An old clubhouse on the property is slated to become a restaurant.

An old clubhouse on the property is slated to become a restaurant.

Print Friendly and PDF

Editor's Picks

16 Comments »

  1. Mike May 20, 2013 at 7:09 am - Reply

    Very smart! Congratulations, and good luck.

  2. Fred Moore May 20, 2013 at 7:35 am - Reply

    great headline

  3. Michael May 20, 2013 at 8:05 am - Reply

    I feel like the title is a deconstruction of the usual pun. It’s kind of refreshing in a weird way. It was almost like a placeholder you decided to keep instead of “Citystone founder sails into new waters” or something.

  4. Lisa Farwell May 20, 2013 at 8:17 am - Reply

    Congratulations Max! Wishing you the best of luck in this new venture!

  5. john smythe May 20, 2013 at 11:41 am - Reply

    Should have done title search first!

    • Max Walraven May 20, 2013 at 8:38 pm - Reply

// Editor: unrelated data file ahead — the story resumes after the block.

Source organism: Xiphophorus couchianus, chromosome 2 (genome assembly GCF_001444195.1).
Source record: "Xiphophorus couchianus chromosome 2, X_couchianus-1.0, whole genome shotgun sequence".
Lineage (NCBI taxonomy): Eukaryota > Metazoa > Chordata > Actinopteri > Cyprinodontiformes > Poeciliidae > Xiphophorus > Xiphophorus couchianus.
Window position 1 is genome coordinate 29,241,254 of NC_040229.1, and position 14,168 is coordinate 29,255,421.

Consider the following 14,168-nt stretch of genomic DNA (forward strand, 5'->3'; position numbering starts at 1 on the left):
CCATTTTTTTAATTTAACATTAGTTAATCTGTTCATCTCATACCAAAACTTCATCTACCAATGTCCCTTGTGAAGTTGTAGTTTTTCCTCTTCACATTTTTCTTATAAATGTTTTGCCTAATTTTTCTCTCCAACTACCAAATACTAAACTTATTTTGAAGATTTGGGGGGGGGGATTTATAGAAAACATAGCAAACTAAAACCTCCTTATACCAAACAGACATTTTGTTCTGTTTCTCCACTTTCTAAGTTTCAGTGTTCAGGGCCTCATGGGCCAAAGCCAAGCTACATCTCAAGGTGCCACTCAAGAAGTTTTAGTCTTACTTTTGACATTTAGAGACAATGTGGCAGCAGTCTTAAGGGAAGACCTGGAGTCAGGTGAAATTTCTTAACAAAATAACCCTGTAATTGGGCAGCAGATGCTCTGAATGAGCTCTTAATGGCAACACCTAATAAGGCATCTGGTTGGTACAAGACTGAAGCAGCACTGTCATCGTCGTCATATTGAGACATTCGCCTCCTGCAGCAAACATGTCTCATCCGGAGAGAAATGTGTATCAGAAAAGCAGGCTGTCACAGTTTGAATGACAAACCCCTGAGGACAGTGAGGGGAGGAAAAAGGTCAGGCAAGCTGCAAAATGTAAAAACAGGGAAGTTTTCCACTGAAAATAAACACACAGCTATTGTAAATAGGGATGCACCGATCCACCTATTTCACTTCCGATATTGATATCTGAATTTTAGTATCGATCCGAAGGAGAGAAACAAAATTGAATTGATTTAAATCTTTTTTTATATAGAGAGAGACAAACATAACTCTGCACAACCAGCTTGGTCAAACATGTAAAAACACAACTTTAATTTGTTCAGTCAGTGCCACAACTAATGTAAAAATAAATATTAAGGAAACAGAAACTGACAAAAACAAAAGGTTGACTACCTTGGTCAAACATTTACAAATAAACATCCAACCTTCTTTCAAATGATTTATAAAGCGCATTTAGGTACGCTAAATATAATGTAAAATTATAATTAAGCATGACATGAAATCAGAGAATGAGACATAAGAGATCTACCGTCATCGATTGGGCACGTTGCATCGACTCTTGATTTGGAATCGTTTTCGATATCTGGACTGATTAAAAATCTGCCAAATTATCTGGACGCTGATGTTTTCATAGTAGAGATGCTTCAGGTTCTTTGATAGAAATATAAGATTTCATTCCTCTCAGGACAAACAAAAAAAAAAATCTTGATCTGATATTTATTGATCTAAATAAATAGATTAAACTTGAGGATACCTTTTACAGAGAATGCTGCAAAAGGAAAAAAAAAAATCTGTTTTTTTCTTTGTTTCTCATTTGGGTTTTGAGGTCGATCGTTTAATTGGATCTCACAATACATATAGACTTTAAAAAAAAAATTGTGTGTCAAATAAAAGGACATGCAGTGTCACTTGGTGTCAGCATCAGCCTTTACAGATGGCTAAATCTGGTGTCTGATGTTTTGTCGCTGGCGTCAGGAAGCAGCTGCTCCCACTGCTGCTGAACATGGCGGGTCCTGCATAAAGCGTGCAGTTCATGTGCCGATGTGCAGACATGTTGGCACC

Thank you everyone for the overwhelming response to the article.. People just started driving down today to take a look..
      I actually gave one guy a boat ride and history tour of the area! LOL

      Not sure what “should have done title search first” means but thanks just the same for your enthusiasm!
      Believe me when I tell you that this wasn’t a premature acquisition :)

  6. Buckley May 21, 2013 at 9:49 am - Reply

    So cool, congrats Max. Lemme know if you need someone to swab the poop deck.

    Nicely written article, as well.

  7. john smythe May 21, 2013 at 5:49 pm - Reply

    Perhaps just a error in reporters story about majority ownership. I wish you all the sucess in your venture.

  8. Kevin May 23, 2013 at 6:21 am - Reply

    The restaurant will be handled by people with restaurant experience right? I had a slip here for four years and love the spot, but hate the sound of “mamma Zu meets seafood” words before hot dog and hamburger.

    Zone in, hire restaurant people, do it right. Don’t be another conch republic with a great view but terrible food.

  9. Max Walraven May 23, 2013 at 8:50 pm - Reply

    Haha! Kevin: Very funny you say that because I was eating there on Wednesday and said to a friend that I don’t need a million dollar building, I need great food.